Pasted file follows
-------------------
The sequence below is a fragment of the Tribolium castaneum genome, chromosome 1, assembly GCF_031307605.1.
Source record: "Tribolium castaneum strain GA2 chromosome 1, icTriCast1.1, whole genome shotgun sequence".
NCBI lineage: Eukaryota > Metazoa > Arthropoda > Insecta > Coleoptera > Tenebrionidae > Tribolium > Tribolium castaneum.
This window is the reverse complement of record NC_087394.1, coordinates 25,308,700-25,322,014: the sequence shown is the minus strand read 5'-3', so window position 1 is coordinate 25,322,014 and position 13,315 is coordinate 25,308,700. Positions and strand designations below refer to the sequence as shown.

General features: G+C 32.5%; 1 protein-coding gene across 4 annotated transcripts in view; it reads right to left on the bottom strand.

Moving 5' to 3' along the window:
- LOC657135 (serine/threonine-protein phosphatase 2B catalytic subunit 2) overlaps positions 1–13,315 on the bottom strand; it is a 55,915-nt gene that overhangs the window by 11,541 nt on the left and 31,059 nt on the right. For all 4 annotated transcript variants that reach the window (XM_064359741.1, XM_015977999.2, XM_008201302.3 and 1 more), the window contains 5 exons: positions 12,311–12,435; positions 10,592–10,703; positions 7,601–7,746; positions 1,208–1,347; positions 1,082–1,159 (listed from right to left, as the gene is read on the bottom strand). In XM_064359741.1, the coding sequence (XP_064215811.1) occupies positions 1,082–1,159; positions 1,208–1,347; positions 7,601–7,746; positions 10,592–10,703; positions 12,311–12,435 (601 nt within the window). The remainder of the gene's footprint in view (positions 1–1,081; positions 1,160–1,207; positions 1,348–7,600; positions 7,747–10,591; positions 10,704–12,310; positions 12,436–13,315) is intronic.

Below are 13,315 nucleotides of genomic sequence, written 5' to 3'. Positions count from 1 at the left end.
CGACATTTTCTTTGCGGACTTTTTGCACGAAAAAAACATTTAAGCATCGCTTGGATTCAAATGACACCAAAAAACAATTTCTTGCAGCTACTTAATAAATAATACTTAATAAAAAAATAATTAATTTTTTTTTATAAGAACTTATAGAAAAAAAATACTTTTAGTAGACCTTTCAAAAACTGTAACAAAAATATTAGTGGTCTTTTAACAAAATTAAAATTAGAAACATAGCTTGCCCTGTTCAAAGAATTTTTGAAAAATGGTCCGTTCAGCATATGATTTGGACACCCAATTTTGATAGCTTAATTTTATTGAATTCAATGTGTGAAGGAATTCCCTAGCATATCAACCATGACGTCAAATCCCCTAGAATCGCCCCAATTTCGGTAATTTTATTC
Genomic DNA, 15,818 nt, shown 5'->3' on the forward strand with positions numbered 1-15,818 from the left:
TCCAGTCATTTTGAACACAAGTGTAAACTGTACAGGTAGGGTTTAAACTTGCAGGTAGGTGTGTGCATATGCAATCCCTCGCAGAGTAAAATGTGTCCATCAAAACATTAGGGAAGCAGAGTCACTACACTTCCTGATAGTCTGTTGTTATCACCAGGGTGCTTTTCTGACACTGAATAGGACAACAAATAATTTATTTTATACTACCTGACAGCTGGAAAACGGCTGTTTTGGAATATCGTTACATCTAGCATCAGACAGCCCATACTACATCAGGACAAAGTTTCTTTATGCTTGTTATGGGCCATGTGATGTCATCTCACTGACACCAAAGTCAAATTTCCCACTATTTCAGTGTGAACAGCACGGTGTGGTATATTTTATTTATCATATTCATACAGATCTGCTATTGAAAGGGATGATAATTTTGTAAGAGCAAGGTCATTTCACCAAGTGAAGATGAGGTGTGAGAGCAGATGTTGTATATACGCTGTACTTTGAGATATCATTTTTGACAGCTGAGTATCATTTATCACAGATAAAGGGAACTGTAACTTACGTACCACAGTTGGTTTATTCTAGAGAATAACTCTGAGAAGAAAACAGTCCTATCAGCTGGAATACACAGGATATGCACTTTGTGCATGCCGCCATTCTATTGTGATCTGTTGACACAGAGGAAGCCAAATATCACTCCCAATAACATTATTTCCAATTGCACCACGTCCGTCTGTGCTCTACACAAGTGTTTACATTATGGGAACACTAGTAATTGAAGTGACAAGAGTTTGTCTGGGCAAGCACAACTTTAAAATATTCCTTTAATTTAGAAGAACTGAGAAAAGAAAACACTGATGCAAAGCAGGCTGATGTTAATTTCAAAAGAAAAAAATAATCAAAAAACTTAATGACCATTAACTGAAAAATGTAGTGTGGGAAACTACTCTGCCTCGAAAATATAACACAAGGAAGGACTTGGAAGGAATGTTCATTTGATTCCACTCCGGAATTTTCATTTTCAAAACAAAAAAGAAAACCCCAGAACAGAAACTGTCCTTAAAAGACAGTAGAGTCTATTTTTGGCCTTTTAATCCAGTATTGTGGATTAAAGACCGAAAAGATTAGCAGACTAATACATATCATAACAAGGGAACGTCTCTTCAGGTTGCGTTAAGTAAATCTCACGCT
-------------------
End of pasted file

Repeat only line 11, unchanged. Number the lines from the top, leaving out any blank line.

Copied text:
TCCAGTCATTTTGAACACAAGTGTAAACTGTACAGGTAGGGTTTAAACTTGCAGGTAGGTGTGTGCATATGCAATCCCTCGCAGAGTAAAATGTGTCCATCAAAACATTAGGGAAGCAGAGTCACTACACTTCCTGATAGTCTGTTGTTATCACCAGGGTGCTTTTCTGACACTGAATAGGACAACAAATAATTTATTTTATACTACCTGACAGCTGGAAAACGGCTGTTTTGGAATATCGTTACATCTAGCATCAGACAGCCCATACTACATCAGGACAAAGTTTCTTTATGCTTGTTATGGGCCATGTGATGTCATCTCACTGACACCAAAGTCAAATTTCCCACTATTTCAGTGTGAACAGCACGGTGTGGTATATTTTATTTATCATATTCATACAGATCTGCTATTGAAAGGGATGATAATTTTGTAAGAGCAAGGTCATTTCACCAAGTGAAGATGAGGTGTGAGAGCAGATGTTGTATATACGCTGTACTTTGAGATATCATTTTTGACAGCTGAGTATCATTTATCACAGATAAAGGGAACTGTAACTTACGTACCACAGTTGGTTTATTCTAGAGAATAACTCTGAGAAGAAAACAGTCCTATCAGCTGGAATACACAGGATATGCACTTTGTGCATGCCGCCATTCTATTGTGATCTGTTGACACAGAGGAAGCCAAATATCACTCCCAATAACATTATTTCCAATTGCACCACGTCCGTCTGTGCTCTACACAAGTGTTTACATTATGGGAACACTAGTAATTGAAGTGACAAGAGTTTGTCTGGGCAAGCACAACTTTAAAATATTCCTTTAATTTAGAAGAACTGAGAAAAGAAAACACTGATGCAAAGCAGGCTGATGTTAATTTCAAAAGAAAAAAATAATCAAAAAACTTAATGACCATTAACTGAAAAATGTAGTGTGGGAAACTACTCTGCCTCGAAAATATAACACAAGGAAGGACTTGGAAGGAATGTTCATTTGATTCCACTCCGGAATTTTCATTTTCAAAACAAAAAAGAAAACCCCAGAACAGAAACTGTCCTTAAAAGACAGTAGAGTCTATTTTTGGCCTTTTAATCCAGTATTGTGGATTAAAGACCGAAAAGATTAGCAGACTAATACATATCATAACAAGGGAACGTCTCTTCAGGTTGCGTTAAGTAAATCTCACGCT